Gosh! I must say his reply surprised me and I felt like laughing. I kept wondering how people can forget their mother tongue within a short period of just 2 years. I felt saddened by their attitude and it kept bogging me down for many more days.
Many questions bubble up in my mind such as why are we shy to say “I know Konkani”? If we continue to behave this way what example do we teach our kids, and how does the next generation carry forward our language and our tradition? As Anil D'Souza has said in his article “we should learn a lesson or two from Keralites and Tamilians. Whenever two Keralites meet, they tend to speak mostly in Malayalam and when we Mangaloreans meet, we try to help each other by speaking in the QUEENS LANGAUAGE”
We, the present generation have to keep in mind that we should continue to speak this language and teach our kids also. There is nothing wrong in learning or knowing numerous languages. Let’s teach our kids our mother tongue along with other languages as well. Let them be proud of their mother tongue. I have seen a few cases where the older people in the house had no knowledge of English and their grand children raised outside Mangalore had no roots of Konkani at all. One can imagine the scenario when such grandparents and grandchildren meet. They cannot communicate with each other or express their feelings, their love or what they feel about. Even if they express their feelings they cannot understand what they say to each other. This actually builds a communication gap between the grandparents and grandchildren and the relationship tends to remain just so so. I think the parents of these children should try to be in the shoes of their parents to know their predicament when faced with such circumstances.
Let’s be proud of our Konkani language which has good heritage and history. Its one of the Indo Aryan languages, spoken in the Konkan region and the adjoining coastal areas of India like Konkan division of Maharashtra, Goa, Canara, i.e. coastal Karnataka and a few pockets in Kerala.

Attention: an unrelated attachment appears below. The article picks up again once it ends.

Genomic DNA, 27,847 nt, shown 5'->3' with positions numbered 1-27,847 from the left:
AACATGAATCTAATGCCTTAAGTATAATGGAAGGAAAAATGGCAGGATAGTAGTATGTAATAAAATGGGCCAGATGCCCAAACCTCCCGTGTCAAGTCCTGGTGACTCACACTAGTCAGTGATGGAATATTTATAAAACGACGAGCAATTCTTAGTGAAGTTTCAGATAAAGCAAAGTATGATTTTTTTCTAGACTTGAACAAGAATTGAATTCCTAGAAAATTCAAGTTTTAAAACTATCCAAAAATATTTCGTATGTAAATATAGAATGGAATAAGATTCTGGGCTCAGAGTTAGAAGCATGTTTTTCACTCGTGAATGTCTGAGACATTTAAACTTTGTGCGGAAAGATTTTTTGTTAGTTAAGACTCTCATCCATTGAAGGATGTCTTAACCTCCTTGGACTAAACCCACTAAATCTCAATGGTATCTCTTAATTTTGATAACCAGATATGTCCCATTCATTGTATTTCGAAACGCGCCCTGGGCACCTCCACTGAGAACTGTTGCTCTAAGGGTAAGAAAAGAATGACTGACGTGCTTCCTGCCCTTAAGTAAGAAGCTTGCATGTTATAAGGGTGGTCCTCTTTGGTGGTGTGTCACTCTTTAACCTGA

When we talk about the history, Konkani as a language, flourished in Goa. Konkani language was developed primarily in Gomantak, now Goa in the Konkan region. There are two theories regarding the origin of Konkani. One says that the Brahmins, who lived along the banks of the Saraswati River, must have migrated to Gomantak during the period when seismic activity in the Himalayas made the river run underground around 1900 BC. Their own dialect of Shauraseni Prakrit, over the time evolved into modern Konkani. Another theory states that Konkani is a Sanskritised version of a language spoken by the Kokna tribe and the Aryans who came to the Konkan picked up the language and added various Sanskrit words.
When we have such a wonderful heritage, instead of destroying it, let’s nourish it by taking individual responsibility just by talking to our kids and teaching them. Let’s be proud and say “Yes I know Konkani and I am a proud speaker of Konkani”. Let’s encourage people who want to do something for preserving Konkani culture. When we pat the back of those who have done a lot to the Konkani culture, we will also try to do something for it. In the mean time, a big thanks you to all the poets, writers and thinkers who have contributed to their might to keep the pennant of language and culture flying high.